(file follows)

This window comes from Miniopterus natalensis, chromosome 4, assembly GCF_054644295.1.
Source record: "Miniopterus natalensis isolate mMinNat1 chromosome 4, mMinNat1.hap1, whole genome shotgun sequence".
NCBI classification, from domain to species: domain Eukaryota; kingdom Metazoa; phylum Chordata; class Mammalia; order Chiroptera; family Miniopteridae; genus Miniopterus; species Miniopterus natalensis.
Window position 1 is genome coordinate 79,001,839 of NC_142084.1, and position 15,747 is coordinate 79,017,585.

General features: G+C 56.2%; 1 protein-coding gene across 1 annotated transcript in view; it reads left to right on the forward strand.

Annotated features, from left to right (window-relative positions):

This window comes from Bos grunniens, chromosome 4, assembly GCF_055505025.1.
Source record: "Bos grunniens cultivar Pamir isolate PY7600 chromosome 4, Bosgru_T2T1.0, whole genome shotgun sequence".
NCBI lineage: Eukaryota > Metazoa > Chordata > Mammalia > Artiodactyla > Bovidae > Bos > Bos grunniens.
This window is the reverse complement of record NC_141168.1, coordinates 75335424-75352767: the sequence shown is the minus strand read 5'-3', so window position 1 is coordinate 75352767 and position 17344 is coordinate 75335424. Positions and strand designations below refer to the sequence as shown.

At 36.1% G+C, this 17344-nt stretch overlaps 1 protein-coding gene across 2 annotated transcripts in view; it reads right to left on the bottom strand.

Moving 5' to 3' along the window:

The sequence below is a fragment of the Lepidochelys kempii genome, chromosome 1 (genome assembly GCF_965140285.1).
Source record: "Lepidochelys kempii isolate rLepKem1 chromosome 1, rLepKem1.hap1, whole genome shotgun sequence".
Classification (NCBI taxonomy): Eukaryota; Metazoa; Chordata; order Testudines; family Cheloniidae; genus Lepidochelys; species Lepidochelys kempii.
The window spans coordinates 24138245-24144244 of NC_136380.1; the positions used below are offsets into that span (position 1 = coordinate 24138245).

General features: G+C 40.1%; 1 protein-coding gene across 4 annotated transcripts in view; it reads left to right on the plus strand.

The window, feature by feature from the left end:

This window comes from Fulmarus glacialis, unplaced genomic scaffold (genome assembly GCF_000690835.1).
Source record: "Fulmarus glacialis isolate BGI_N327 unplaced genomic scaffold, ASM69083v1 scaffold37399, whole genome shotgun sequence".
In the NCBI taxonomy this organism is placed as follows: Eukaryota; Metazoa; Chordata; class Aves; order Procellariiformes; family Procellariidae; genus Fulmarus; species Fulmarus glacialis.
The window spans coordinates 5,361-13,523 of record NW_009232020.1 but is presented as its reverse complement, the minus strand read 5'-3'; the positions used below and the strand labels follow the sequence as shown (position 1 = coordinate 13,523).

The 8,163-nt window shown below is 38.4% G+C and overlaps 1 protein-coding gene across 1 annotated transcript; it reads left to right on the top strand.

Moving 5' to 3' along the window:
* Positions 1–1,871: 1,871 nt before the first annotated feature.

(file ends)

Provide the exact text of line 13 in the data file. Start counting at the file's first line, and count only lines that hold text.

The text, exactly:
The sequence below is a fragment of the Lepidochelys kempii genome, chromosome 1 (genome assembly GCF_965140285.1).